Fernando Alonso believes it would be bad for Formula One if Lewis Hamilton was handed the world championship title via post-race disqualifications.
The outcome of the 2007 championship remains in doubt after McLaren informed the FIA that they would appeal against the race stewards' decision not to penalise Williams' Nico Rosberg and the BMWs in Brazil.
The three drivers finished ahead of Hamilton in fourth, fifth and sixth, but were the subject of a post-race investigation over the temperatures of fuel samples taken from their cars. The officials decided it could not be proved that the fuel had been below the temperature permitted under the regulations and that no action should therefore be taken.
But if McLaren's appeal is successful and the three drivers are penalised, Hamilton could gain enough points to take the world title away from Ferrari's Kimi Raikkonen.
Speaking after news of the investigation into the BMWs and Williams broke, Alonso said Formula One's reputation would be damaged if Raikkonen lost the title because Hamilton was retrospectively promoted to fourth.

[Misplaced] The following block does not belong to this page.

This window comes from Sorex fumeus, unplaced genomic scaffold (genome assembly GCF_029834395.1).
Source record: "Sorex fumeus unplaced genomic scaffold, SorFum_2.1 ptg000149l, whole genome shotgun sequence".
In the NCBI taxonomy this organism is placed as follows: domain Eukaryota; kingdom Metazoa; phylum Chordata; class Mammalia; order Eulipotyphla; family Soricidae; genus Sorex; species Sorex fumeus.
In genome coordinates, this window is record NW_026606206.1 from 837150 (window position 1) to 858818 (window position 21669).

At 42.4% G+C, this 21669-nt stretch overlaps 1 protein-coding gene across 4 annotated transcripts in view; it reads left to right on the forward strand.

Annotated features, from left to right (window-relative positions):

"It would be a joke, and we've had too many already," he told Spanish radio station Cadena Ser. "If something like that happened, it would end up burying the sport."
The former champion could only finish a distant third in the Brazilian Grand Prix, and ended the season third in the standings.
He reiterated his belief that McLaren could have been more supportive of his title bid.
"It doesn't seem like the season has been managed very well," Alonso said.
"The result speaks for itself. McLaren lost the championship probably because of some of the decisions they took, especially in the second half of the season. It's no secret that they haven't helped me a lot.
"What my team boss stated in China, saying that they weren't racing against Raikkonen but against me, was a declaration of intent. So McLaren did their part in losing the title, but also Ferrari did a better job than the rest.
"In the last races both my hands and feet have been tied. I didn't have any power. I had to do it all the way they said and that made it harder to close the gap."
But despite his continued criticisms of the team, Alonso denied that he had resolved to leave McLaren, and played down suggestions that he was set for a return to former team Renault.
"I know there are rumours, but I haven't talked to any other team and that's the reality," he insisted.
"If I don't stay at McLaren, I can't say Renault is my first option."